Tuesday, December 22, 2009

Mastering Cheese by Max McCalman

A cursory read through Max McCalman's new book Mastering Cheese makes me say WOW! I'm so glad that someone has finally taken the time to write an updated reference to take over where Steve Jenkins's Cheese Primer left off.  This book tells you just about everything you need to know about cheese and more for the cheese dork, like me.  It will take me years to digest all of the information contained in this wonderful tome.

Part one contains a discussion of why eating cheese is such a good thing as well as its historical significance and its importance in various societies throughout the ages.  The writing gets quite technical discussing various types of beneficial bacteria that can used to influence the way a cheese ripens and ages as well detailed information on the effects of hand-of-man manipulation during the initial cheese-making process.  I'm really looking forward to going through each chapter with a fine-toothed comb and absorbing as much information as I can.  I was also very happy to see a substantial section devoted to American artisanal producers and the renaissance of cheese culture in this country since I devote such a significant portion of my daily life to thinking about and talking about these things with guests at my restaurant.

In part two, Max gives advice on how to appreciate cheese in a variety of settings, so even if you skip the first part, you can still get a lot out of the book.  He takes you on a tour of a typical artisanal dairy, gives you some advice on purchasing cheese at retail and in restaurants, as well as how to get the most out of your cheese by pairing it with wine, spirits, and beer.  I especially like his pragmatic advice on how to put together the perfect cheese plate for any occasion included in this section:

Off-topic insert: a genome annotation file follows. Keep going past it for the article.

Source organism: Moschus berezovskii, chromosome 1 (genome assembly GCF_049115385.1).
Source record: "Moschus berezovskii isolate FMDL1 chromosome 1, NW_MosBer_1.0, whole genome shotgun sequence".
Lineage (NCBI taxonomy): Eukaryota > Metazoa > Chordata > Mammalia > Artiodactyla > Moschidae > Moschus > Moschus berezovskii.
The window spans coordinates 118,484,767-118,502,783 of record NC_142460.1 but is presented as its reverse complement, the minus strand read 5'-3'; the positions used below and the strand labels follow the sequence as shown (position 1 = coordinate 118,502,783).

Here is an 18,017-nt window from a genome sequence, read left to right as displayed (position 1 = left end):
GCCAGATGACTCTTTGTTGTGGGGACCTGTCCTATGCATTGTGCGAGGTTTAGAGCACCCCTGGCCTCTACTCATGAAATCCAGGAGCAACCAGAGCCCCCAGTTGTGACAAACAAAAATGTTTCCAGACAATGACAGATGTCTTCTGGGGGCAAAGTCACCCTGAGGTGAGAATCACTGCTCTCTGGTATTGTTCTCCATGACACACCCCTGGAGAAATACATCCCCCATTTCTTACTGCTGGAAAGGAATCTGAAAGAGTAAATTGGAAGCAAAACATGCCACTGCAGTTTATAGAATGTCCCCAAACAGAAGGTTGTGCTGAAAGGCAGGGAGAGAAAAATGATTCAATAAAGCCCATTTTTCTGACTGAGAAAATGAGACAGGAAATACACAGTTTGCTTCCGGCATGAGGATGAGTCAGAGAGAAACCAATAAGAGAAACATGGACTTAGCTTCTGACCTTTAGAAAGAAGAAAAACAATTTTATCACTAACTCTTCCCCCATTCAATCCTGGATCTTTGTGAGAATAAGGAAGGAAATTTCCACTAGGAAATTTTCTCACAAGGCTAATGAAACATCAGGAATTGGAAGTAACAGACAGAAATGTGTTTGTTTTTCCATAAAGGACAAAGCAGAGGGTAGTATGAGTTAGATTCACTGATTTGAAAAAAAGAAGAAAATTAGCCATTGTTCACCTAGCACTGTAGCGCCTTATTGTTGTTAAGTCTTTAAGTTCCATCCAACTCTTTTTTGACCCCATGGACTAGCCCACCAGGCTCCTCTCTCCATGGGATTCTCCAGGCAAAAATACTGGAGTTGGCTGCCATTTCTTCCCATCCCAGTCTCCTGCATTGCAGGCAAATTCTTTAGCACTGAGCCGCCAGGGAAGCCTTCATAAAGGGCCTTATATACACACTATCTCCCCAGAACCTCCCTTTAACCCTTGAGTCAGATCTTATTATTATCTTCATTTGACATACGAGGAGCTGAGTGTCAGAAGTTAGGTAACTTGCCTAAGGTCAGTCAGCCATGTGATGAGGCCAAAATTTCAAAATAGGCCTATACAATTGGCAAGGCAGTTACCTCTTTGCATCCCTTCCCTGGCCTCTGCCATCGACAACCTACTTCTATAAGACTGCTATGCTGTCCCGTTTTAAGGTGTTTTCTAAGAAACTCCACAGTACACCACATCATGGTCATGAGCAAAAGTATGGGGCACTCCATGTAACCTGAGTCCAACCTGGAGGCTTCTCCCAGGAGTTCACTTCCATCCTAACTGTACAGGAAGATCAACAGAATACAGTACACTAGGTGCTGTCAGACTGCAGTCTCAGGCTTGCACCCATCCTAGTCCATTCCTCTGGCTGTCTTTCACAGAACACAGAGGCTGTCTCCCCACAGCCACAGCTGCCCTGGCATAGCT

• Milder to stronger
  • Younger to older
  • Simpler to more complex flavors
  • Softer to harder (or vice versa)
  • All else being equal, goat, then sheep, followed by cow
  • Natural rind, bloomy rind, washed rind
  • Pasteurized milk followed by raw milk
  • Blue always last
He also offers several structured tastings complete with his own tasting notes for each cheese for you to taste along and compare your own notes.

The third and final section in the book is a compendium of Max's recommendations and tasting notes for the best cheeses from around the world in each style.  Chapters focus on topics like America's Artisans, Switzerland's Best, Stunning Stinkers, and Miraculous Moldies.  There are many cheeses that I have tasted so it will be nice to read someone else's ideas about them, but there are also quite a few that are new to me.  I'm looking forward to heading out to Formaggio Kitchen here in Boston sometime soon to see what I can rustle up in the coming months.

I have quite a project ahead tackling this book and I have Dan to thank for such a fantastic Christmas gift.  If you're at all interested in learning more about cheese, I'm sure you will delight in this new book as I am now.  Happy reading and happier eating!

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